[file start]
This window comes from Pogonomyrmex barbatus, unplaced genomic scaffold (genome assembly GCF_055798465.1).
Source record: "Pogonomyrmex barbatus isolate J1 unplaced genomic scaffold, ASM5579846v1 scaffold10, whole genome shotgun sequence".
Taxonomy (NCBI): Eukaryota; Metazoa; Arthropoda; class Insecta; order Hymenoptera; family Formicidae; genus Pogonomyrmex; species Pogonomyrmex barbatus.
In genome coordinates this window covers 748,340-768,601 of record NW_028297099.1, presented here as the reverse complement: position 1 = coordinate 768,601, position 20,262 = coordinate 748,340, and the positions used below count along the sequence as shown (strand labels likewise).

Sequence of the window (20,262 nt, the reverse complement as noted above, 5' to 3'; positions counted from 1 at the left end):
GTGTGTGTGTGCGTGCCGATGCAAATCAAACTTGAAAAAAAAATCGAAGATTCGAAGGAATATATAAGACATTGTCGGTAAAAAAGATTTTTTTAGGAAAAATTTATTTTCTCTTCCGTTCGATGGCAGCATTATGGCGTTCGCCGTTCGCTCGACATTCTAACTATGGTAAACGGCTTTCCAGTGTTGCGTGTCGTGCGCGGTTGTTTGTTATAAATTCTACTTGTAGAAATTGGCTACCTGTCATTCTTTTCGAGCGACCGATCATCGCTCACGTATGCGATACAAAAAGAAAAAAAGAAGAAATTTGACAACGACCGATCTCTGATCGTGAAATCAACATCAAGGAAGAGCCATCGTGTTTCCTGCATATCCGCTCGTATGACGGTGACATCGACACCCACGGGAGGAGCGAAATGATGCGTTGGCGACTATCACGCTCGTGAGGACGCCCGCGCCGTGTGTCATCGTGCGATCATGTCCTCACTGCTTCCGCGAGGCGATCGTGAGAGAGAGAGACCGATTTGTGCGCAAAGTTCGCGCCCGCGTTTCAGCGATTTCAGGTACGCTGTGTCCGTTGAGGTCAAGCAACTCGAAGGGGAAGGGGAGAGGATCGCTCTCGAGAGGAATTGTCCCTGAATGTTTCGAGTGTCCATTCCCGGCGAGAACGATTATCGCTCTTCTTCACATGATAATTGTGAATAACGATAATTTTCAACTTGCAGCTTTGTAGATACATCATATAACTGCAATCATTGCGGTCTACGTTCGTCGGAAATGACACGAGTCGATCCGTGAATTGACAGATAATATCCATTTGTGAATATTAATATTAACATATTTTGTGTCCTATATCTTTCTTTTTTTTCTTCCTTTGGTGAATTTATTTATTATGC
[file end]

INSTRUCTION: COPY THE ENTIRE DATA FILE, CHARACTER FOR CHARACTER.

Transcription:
This window comes from Pogonomyrmex barbatus, unplaced genomic scaffold (genome assembly GCF_055798465.1).
Source record: "Pogonomyrmex barbatus isolate J1 unplaced genomic scaffold, ASM5579846v1 scaffold10, whole genome shotgun sequence".
Taxonomy (NCBI): Eukaryota; Metazoa; Arthropoda; class Insecta; order Hymenoptera; family Formicidae; genus Pogonomyrmex; species Pogonomyrmex barbatus.
In genome coordinates this window covers 748,340-768,601 of record NW_028297099.1, presented here as the reverse complement: position 1 = coordinate 768,601, position 20,262 = coordinate 748,340, and the positions used below count along the sequence as shown (strand labels likewise).

Sequence of the window (20,262 nt, the reverse complement as noted above, 5' to 3'; positions counted from 1 at the left end):
GTGTGTGTGTGCGTGCCGATGCAAATCAAACTTGAAAAAAAAATCGAAGATTCGAAGGAATATATAAGACATTGTCGGTAAAAAAGATTTTTTTAGGAAAAATTTATTTTCTCTTCCGTTCGATGGCAGCATTATGGCGTTCGCCGTTCGCTCGACATTCTAACTATGGTAAACGGCTTTCCAGTGTTGCGTGTCGTGCGCGGTTGTTTGTTATAAATTCTACTTGTAGAAATTGGCTACCTGTCATTCTTTTCGAGCGACCGATCATCGCTCACGTATGCGATACAAAAAGAAAAAAAGAAGAAATTTGACAACGACCGATCTCTGATCGTGAAATCAACATCAAGGAAGAGCCATCGTGTTTCCTGCATATCCGCTCGTATGACGGTGACATCGACACCCACGGGAGGAGCGAAATGATGCGTTGGCGACTATCACGCTCGTGAGGACGCCCGCGCCGTGTGTCATCGTGCGATCATGTCCTCACTGCTTCCGCGAGGCGATCGTGAGAGAGAGAGACCGATTTGTGCGCAAAGTTCGCGCCCGCGTTTCAGCGATTTCAGGTACGCTGTGTCCGTTGAGGTCAAGCAACTCGAAGGGGAAGGGGAGAGGATCGCTCTCGAGAGGAATTGTCCCTGAATGTTTCGAGTGTCCATTCCCGGCGAGAACGATTATCGCTCTTCTTCACATGATAATTGTGAATAACGATAATTTTCAACTTGCAGCTTTGTAGATACATCATATAACTGCAATCATTGCGGTCTACGTTCGTCGGAAATGACACGAGTCGATCCGTGAATTGACAGATAATATCCATTTGTGAATATTAATATTAACATATTTTGTGTCCTATATCTTTCTTTTTTTTCTTCCTTTGGTGAATTTATTTATTATGC